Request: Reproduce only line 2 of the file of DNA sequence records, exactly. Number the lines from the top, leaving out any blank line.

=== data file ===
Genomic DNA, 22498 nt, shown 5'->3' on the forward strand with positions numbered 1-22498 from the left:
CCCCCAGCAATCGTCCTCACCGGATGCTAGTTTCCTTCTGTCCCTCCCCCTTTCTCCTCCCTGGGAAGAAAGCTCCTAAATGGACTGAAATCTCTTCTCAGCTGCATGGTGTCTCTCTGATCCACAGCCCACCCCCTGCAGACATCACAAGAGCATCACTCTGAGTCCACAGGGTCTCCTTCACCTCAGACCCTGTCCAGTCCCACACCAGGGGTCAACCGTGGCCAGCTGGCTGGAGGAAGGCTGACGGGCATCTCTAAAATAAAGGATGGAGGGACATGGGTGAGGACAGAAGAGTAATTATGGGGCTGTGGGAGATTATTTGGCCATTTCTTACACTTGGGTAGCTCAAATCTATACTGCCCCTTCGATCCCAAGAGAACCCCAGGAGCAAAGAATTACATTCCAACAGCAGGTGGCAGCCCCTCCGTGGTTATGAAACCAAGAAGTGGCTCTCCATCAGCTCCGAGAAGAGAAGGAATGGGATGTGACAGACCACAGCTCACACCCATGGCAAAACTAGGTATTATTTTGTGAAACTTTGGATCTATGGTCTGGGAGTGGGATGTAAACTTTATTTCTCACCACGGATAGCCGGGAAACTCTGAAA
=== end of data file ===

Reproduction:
CCCCCAGCAATCGTCCTCACCGGATGCTAGTTTCCTTCTGTCCCTCCCCCTTTCTCCTCCCTGGGAAGAAAGCTCCTAAATGGACTGAAATCTCTTCTCAGCTGCATGGTGTCTCTCTGATCCACAGCCCACCCCCTGCAGACATCACAAGAGCATCACTCTGAGTCCACAGGGTCTCCTTCACCTCAGACCCTGTCCAGTCCCACACCAGGGGTCAACCGTGGCCAGCTGGCTGGAGGAAGGCTGACGGGCATCTCTAAAATAAAGGATGGAGGGACATGGGTGAGGACAGAAGAGTAATTATGGGGCTGTGGGAGATTATTTGGCCATTTCTTACACTTGGGTAGCTCAAATCTATACTGCCCCTTCGATCCCAAGAGAACCCCAGGAGCAAAGAATTACATTCCAACAGCAGGTGGCAGCCCCTCCGTGGTTATGAAACCAAGAAGTGGCTCTCCATCAGCTCCGAGAAGAGAAGGAATGGGATGTGACAGACCACAGCTCACACCCATGGCAAAACTAGGTATTATTTTGTGAAACTTTGGATCTATGGTCTGGGAGTGGGATGTAAACTTTATTTCTCACCACGGATAGCCGGGAAACTCTGAAA